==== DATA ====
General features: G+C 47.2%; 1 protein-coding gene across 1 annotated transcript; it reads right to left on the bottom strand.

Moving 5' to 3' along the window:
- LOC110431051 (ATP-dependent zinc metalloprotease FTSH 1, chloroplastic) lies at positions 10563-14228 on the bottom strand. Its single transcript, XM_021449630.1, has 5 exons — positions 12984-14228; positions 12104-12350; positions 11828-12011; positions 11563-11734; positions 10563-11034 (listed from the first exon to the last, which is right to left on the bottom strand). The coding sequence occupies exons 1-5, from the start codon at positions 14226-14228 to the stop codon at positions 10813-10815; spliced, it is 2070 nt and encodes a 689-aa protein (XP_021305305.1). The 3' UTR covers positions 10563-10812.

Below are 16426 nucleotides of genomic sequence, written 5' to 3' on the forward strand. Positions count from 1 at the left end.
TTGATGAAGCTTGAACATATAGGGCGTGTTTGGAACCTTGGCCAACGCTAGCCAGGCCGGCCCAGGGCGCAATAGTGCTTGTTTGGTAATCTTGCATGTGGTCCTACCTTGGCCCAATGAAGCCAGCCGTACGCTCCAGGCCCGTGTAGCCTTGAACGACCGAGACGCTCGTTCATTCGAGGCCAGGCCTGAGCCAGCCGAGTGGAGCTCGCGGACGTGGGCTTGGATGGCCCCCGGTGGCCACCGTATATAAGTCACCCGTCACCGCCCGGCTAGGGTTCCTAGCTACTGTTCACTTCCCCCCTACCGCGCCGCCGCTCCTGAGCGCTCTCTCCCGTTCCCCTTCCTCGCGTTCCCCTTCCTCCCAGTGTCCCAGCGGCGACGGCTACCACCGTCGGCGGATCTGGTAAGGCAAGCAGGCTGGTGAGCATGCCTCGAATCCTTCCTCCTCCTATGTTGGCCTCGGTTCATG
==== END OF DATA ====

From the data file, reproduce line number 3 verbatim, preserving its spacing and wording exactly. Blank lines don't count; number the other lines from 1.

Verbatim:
- LOC110431051 (ATP-dependent zinc metalloprotease FTSH 1, chloroplastic) lies at positions 10563-14228 on the bottom strand. Its single transcript, XM_021449630.1, has 5 exons — positions 12984-14228; positions 12104-12350; positions 11828-12011; positions 11563-11734; positions 10563-11034 (listed from the first exon to the last, which is right to left on the bottom strand). The coding sequence occupies exons 1-5, from the start codon at positions 14226-14228 to the stop codon at positions 10813-10815; spliced, it is 2070 nt and encodes a 689-aa protein (XP_021305305.1). The 3' UTR covers positions 10563-10812.